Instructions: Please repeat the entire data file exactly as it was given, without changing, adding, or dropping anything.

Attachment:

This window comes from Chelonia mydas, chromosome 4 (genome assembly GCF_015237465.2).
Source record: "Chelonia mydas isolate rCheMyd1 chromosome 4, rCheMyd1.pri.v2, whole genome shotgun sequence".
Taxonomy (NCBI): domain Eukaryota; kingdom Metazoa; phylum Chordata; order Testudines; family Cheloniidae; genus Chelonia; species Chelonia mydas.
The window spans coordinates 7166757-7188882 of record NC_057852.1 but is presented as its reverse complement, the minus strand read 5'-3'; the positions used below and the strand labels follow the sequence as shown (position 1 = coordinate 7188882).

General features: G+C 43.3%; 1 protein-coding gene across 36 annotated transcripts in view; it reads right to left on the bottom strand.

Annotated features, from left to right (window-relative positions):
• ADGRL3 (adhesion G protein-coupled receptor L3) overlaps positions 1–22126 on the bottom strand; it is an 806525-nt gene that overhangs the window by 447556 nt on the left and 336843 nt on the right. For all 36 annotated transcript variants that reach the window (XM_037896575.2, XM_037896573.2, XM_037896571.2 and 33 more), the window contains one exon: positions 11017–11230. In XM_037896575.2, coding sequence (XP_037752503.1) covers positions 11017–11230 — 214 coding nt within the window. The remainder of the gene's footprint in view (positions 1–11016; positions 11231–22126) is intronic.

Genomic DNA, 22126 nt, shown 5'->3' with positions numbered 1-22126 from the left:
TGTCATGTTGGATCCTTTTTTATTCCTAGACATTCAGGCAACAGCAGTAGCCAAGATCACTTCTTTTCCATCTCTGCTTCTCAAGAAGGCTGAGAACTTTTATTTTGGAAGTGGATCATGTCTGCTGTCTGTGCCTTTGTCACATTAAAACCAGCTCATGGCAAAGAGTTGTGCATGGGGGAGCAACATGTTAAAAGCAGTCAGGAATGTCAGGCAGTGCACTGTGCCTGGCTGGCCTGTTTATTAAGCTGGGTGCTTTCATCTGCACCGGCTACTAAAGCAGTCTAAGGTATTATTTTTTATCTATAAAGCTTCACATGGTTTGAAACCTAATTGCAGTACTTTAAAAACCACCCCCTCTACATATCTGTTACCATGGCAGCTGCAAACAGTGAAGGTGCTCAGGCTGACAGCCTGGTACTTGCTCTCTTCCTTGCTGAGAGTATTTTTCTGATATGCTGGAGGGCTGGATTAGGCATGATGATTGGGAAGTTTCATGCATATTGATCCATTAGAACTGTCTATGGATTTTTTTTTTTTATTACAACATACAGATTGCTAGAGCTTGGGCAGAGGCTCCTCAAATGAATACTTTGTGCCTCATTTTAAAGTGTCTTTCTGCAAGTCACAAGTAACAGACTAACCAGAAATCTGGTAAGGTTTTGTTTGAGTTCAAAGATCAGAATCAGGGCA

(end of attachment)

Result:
This window comes from Chelonia mydas, chromosome 4 (genome assembly GCF_015237465.2).
Source record: "Chelonia mydas isolate rCheMyd1 chromosome 4, rCheMyd1.pri.v2, whole genome shotgun sequence".
Taxonomy (NCBI): domain Eukaryota; kingdom Metazoa; phylum Chordata; order Testudines; family Cheloniidae; genus Chelonia; species Chelonia mydas.
The window spans coordinates 7166757-7188882 of record NC_057852.1 but is presented as its reverse complement, the minus strand read 5'-3'; the positions used below and the strand labels follow the sequence as shown (position 1 = coordinate 7188882).

General features: G+C 43.3%; 1 protein-coding gene across 36 annotated transcripts in view; it reads right to left on the bottom strand.

Annotated features, from left to right (window-relative positions):
• ADGRL3 (adhesion G protein-coupled receptor L3) overlaps positions 1–22126 on the bottom strand; it is an 806525-nt gene that overhangs the window by 447556 nt on the left and 336843 nt on the right. For all 36 annotated transcript variants that reach the window (XM_037896575.2, XM_037896573.2, XM_037896571.2 and 33 more), the window contains one exon: positions 11017–11230. In XM_037896575.2, coding sequence (XP_037752503.1) covers positions 11017–11230 — 214 coding nt within the window. The remainder of the gene's footprint in view (positions 1–11016; positions 11231–22126) is intronic.

Genomic DNA, 22126 nt, shown 5'->3' with positions numbered 1-22126 from the left:
TGTCATGTTGGATCCTTTTTTATTCCTAGACATTCAGGCAACAGCAGTAGCCAAGATCACTTCTTTTCCATCTCTGCTTCTCAAGAAGGCTGAGAACTTTTATTTTGGAAGTGGATCATGTCTGCTGTCTGTGCCTTTGTCACATTAAAACCAGCTCATGGCAAAGAGTTGTGCATGGGGGAGCAACATGTTAAAAGCAGTCAGGAATGTCAGGCAGTGCACTGTGCCTGGCTGGCCTGTTTATTAAGCTGGGTGCTTTCATCTGCACCGGCTACTAAAGCAGTCTAAGGTATTATTTTTTATCTATAAAGCTTCACATGGTTTGAAACCTAATTGCAGTACTTTAAAAACCACCCCCTCTACATATCTGTTACCATGGCAGCTGCAAACAGTGAAGGTGCTCAGGCTGACAGCCTGGTACTTGCTCTCTTCCTTGCTGAGAGTATTTTTCTGATATGCTGGAGGGCTGGATTAGGCATGATGATTGGGAAGTTTCATGCATATTGATCCATTAGAACTGTCTATGGATTTTTTTTTTTTATTACAACATACAGATTGCTAGAGCTTGGGCAGAGGCTCCTCAAATGAATACTTTGTGCCTCATTTTAAAGTGTCTTTCTGCAAGTCACAAGTAACAGACTAACCAGAAATCTGGTAAGGTTTTGTTTGAGTTCAAAGATCAGAATCAGGGCA